Peter Gärdenfors together with Jacob Bellmund, Edvard Moser, and Christian Doeller are published in Science with the article “Navigating cognition: Spatial codes for human thinking”.

A framework for cognitive spaces: Ever since Tolman’s proposal of cognitive maps in the 1940s, the question of how spatial representations support flexible behavior has been a contentious topic. Bellmund et al. review and combine concepts from cognitive science and philosophy with findings from neurophysiology of spatial navigation in rodents to propose a framework for cognitive neuroscience. They argue that spatial-processing principles in the hippocampalentorhinal region provide a geometric code to map information domains of cognitive spaces for high-level cognition and discuss recent evidence for this proposal.

Article: Bellmund, J., Gärdenfors, P., Moser, E., & Doeller, C. (2018). Navigating cognition: Spatial codes for human thinking. Science, 362(6415). DOI: 10.1126/science.aat6766   [ URL: Article ]



Press Release

How our brain helps us navigate among our memories

It has long been known that the hippocampus is the part of the brain that allows us to navigate our environment. The discovery that there are cells in the hippocampus that respond to certain locations, and that there are grid cells in the adjacent brain cortex that function as a sort of positioning system, was awarded the Nobel Prize in Medicine in 2014.

We also know that a functioning hippocampus is equally essential for storing long-term memories of different events. However, there has been no good explanation for how the hippocampus can provide both an “inner GPS” and create memories – two seemingly completely different tasks.

In a study now published in Science, researchers present a theory that coherently describes how the hippocampus can do both things. The central idea is that the memories generated by the hippocampus are also represented in a type of abstract spatial structures known as cognitive spaces.

“We believe that the brain stores information about our environment in so-called cognitive spaces. This applies not only to geographical information, but also to relationships between different concepts,” says Christian Doeller, a neuroscientist at the Max Planck Institute.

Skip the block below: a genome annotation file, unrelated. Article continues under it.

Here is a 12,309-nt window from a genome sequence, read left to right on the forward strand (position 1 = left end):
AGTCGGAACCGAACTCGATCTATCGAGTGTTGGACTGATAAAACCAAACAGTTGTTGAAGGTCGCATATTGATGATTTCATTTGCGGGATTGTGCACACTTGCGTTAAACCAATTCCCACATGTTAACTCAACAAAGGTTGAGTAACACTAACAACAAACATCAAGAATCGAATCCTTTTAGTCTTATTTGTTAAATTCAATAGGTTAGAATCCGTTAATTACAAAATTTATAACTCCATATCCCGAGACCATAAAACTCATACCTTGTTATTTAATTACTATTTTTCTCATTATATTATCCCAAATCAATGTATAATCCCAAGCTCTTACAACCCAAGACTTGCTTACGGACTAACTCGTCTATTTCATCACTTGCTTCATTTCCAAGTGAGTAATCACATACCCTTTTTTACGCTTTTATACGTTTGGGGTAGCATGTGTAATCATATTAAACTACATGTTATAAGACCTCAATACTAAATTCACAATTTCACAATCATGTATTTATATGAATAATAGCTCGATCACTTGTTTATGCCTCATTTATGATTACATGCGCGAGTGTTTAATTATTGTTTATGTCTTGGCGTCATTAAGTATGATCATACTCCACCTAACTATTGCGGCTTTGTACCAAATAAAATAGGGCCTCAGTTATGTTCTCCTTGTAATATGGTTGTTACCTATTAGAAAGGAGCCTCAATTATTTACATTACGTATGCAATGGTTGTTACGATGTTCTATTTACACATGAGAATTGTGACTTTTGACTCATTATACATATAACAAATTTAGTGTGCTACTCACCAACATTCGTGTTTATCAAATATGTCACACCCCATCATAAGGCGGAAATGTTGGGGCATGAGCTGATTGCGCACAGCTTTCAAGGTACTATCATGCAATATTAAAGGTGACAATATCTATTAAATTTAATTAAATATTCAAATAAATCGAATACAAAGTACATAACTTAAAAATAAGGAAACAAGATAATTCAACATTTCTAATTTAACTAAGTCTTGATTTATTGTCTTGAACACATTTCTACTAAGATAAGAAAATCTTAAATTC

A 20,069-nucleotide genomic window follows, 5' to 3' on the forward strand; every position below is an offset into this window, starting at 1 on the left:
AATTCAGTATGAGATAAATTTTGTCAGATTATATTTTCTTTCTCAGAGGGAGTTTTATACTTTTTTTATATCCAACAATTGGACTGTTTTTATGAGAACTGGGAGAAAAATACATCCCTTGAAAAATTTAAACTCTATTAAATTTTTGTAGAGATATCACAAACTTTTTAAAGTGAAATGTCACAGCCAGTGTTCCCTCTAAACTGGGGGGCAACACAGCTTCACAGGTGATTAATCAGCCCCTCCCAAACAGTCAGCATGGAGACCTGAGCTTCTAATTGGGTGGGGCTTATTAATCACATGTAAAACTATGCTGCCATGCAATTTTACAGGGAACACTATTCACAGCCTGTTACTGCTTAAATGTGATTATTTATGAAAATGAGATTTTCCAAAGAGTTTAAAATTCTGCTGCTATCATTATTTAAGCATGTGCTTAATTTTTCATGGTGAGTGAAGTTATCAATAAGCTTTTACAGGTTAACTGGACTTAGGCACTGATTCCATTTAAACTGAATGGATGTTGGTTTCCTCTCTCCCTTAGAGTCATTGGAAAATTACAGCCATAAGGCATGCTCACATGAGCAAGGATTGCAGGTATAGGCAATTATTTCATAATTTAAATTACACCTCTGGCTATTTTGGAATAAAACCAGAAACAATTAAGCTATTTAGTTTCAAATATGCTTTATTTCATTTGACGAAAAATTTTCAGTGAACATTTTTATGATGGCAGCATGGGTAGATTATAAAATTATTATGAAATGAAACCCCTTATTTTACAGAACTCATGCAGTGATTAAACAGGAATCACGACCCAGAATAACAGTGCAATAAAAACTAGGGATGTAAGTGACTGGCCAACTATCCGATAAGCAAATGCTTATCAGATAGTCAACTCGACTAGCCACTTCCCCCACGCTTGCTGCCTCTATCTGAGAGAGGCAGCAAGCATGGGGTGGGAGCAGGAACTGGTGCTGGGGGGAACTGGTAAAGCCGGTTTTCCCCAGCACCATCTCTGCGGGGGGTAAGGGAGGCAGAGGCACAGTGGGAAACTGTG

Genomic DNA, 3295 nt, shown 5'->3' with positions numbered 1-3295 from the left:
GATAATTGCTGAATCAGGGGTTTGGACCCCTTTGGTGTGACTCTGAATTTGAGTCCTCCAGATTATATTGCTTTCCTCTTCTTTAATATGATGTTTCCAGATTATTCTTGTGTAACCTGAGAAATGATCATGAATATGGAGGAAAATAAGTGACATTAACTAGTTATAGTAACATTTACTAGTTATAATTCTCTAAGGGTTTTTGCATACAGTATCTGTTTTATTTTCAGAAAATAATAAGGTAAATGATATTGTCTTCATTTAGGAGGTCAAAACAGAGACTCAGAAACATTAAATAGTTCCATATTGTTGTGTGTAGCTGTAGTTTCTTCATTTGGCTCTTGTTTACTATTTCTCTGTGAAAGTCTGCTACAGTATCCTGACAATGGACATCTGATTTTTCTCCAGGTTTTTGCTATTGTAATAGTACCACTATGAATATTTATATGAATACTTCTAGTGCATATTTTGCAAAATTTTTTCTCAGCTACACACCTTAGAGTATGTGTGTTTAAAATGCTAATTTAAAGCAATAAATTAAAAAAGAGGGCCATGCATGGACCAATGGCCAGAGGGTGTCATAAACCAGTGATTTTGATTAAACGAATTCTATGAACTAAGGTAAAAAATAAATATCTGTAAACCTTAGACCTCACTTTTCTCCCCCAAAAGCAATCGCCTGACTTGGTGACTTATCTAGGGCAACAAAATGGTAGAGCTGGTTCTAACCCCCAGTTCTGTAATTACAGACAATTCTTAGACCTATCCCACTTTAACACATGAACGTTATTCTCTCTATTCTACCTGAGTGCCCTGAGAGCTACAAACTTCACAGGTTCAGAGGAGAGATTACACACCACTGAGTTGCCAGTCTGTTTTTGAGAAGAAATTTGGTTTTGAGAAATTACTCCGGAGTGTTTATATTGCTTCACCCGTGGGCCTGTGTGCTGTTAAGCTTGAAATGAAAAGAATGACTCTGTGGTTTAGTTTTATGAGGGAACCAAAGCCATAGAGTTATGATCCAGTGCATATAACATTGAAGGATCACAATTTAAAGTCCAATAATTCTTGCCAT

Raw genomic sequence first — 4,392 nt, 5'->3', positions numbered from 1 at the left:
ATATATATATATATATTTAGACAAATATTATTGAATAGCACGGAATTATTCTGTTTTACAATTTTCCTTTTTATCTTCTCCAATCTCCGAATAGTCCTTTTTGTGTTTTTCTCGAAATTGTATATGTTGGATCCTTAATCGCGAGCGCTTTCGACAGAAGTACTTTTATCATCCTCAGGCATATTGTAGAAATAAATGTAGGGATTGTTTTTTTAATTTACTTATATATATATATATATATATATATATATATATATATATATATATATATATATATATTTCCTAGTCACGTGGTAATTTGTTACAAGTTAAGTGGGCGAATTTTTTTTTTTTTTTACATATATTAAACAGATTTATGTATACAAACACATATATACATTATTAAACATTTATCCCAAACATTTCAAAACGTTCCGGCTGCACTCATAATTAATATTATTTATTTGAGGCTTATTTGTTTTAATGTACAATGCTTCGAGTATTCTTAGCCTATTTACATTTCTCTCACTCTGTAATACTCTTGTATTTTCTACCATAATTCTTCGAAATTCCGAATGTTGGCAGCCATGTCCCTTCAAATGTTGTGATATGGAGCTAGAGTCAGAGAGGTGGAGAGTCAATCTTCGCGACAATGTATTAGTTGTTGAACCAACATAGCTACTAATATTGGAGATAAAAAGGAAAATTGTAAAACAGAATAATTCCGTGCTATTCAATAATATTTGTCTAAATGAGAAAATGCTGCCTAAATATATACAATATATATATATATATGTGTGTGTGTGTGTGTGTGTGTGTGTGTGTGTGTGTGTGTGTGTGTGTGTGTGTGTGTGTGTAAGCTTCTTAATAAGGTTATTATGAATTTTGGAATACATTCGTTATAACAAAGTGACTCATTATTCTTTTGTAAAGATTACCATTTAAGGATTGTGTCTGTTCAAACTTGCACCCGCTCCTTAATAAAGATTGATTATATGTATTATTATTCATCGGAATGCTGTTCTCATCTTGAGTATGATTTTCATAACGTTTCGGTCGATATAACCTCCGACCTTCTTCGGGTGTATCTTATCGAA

For example, birds can be described by how big they are, how long their necks are and how long their legs are. This information can be summarized as a set of coordinates, one for each feature that we recall. In this manner, the information about one bird can be described as a point in a multidimensional space. This space can be represented by the place cells of the hippocampus in the same way it does with the spatial environment in which we are moving.

“The model shows that the two tasks that the hippocampus perform are in fact two variants of spatial representations,” says Peter Gärdenfors, a cognitive scientist at Lund University who has developed the theory of cognitive spaces.

The theory builds on a series of experiments that show that the grid cells that are active when we move in a spatial environment are also involved when we learn new concepts. For example, in one study the subjects learned to associate pictures of birds with necks and legs of different lengths with abstract symbols. When their memory was tested, the hippocampus and nearby parts of the brain cortex were activated in the same way as when people move in a spatial environment. This supports the idea that the information about the birds was also stored in a sort of coordinate system.

“By connecting the previous discoveries with these results, we have concluded that the hippocampus functions as a map, regardless of whether it is a spatial environment or whether it is a representation of more abstract structures,” concludes Jacob Bellmund, a neuroscientist at the Max Planck Institute, and first author of the article.



About the Authors

The four researchers behind the study are Jacob Bellmund and Christian Doeller, neuroscientists at the Max Planck Institute of Human Cognitive and Brain Sciences in Leipzig, Peter Gärdenfors, cognitive scientist at Lund University, and Edvard Moser, one of the 2014 Nobel Prize laureates, at the Kavli Institute for Systems Neuroscience in Trondheim.